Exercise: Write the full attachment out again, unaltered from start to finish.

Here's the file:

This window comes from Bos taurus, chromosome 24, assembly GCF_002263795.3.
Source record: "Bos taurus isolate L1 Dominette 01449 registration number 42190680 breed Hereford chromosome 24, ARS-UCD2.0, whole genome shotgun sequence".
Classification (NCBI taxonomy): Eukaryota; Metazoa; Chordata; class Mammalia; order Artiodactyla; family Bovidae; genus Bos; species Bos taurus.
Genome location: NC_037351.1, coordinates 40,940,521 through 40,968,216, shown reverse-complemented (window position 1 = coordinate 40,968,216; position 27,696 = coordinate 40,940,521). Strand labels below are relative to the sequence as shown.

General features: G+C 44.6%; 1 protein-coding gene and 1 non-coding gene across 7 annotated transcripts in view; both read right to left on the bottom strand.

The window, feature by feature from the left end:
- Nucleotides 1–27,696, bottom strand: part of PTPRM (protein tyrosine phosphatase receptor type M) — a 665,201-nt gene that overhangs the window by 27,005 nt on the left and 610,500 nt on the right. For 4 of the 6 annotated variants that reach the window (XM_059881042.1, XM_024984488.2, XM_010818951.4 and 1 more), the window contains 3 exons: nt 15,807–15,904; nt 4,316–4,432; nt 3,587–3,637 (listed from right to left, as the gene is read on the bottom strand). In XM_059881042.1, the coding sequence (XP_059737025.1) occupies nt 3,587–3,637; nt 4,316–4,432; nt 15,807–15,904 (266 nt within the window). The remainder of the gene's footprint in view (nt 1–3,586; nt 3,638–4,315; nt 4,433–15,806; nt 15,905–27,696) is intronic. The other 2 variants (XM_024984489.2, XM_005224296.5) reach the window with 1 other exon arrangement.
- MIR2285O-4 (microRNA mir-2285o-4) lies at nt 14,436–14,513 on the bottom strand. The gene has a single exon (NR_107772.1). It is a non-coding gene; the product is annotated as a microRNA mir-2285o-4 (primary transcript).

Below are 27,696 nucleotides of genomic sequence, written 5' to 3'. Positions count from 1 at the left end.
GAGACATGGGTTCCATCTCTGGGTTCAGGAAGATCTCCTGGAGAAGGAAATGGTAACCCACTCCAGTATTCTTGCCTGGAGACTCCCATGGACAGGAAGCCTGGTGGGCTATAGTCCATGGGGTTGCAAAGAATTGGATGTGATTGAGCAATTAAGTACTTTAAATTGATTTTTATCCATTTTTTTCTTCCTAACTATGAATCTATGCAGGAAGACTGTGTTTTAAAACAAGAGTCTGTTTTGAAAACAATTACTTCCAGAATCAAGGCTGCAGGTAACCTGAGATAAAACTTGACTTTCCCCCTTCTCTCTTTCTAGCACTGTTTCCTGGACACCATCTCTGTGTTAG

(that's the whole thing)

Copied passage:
This window comes from Bos taurus, chromosome 24, assembly GCF_002263795.3.
Source record: "Bos taurus isolate L1 Dominette 01449 registration number 42190680 breed Hereford chromosome 24, ARS-UCD2.0, whole genome shotgun sequence".
Classification (NCBI taxonomy): Eukaryota; Metazoa; Chordata; class Mammalia; order Artiodactyla; family Bovidae; genus Bos; species Bos taurus.
Genome location: NC_037351.1, coordinates 40,940,521 through 40,968,216, shown reverse-complemented (window position 1 = coordinate 40,968,216; position 27,696 = coordinate 40,940,521). Strand labels below are relative to the sequence as shown.

General features: G+C 44.6%; 1 protein-coding gene and 1 non-coding gene across 7 annotated transcripts in view; both read right to left on the bottom strand.

The window, feature by feature from the left end:
- Nucleotides 1–27,696, bottom strand: part of PTPRM (protein tyrosine phosphatase receptor type M) — a 665,201-nt gene that overhangs the window by 27,005 nt on the left and 610,500 nt on the right. For 4 of the 6 annotated variants that reach the window (XM_059881042.1, XM_024984488.2, XM_010818951.4 and 1 more), the window contains 3 exons: nt 15,807–15,904; nt 4,316–4,432; nt 3,587–3,637 (listed from right to left, as the gene is read on the bottom strand). In XM_059881042.1, the coding sequence (XP_059737025.1) occupies nt 3,587–3,637; nt 4,316–4,432; nt 15,807–15,904 (266 nt within the window). The remainder of the gene's footprint in view (nt 1–3,586; nt 3,638–4,315; nt 4,433–15,806; nt 15,905–27,696) is intronic. The other 2 variants (XM_024984489.2, XM_005224296.5) reach the window with 1 other exon arrangement.
- MIR2285O-4 (microRNA mir-2285o-4) lies at nt 14,436–14,513 on the bottom strand. The gene has a single exon (NR_107772.1). It is a non-coding gene; the product is annotated as a microRNA mir-2285o-4 (primary transcript).

Below are 27,696 nucleotides of genomic sequence, written 5' to 3'. Positions count from 1 at the left end.
GAGACATGGGTTCCATCTCTGGGTTCAGGAAGATCTCCTGGAGAAGGAAATGGTAACCCACTCCAGTATTCTTGCCTGGAGACTCCCATGGACAGGAAGCCTGGTGGGCTATAGTCCATGGGGTTGCAAAGAATTGGATGTGATTGAGCAATTAAGTACTTTAAATTGATTTTTATCCATTTTTTTCTTCCTAACTATGAATCTATGCAGGAAGACTGTGTTTTAAAACAAGAGTCTGTTTTGAAAACAATTACTTCCAGAATCAAGGCTGCAGGTAACCTGAGATAAAACTTGACTTTCCCCCTTCTCTCTTTCTAGCACTGTTTCCTGGACACCATCTCTGTGTTAG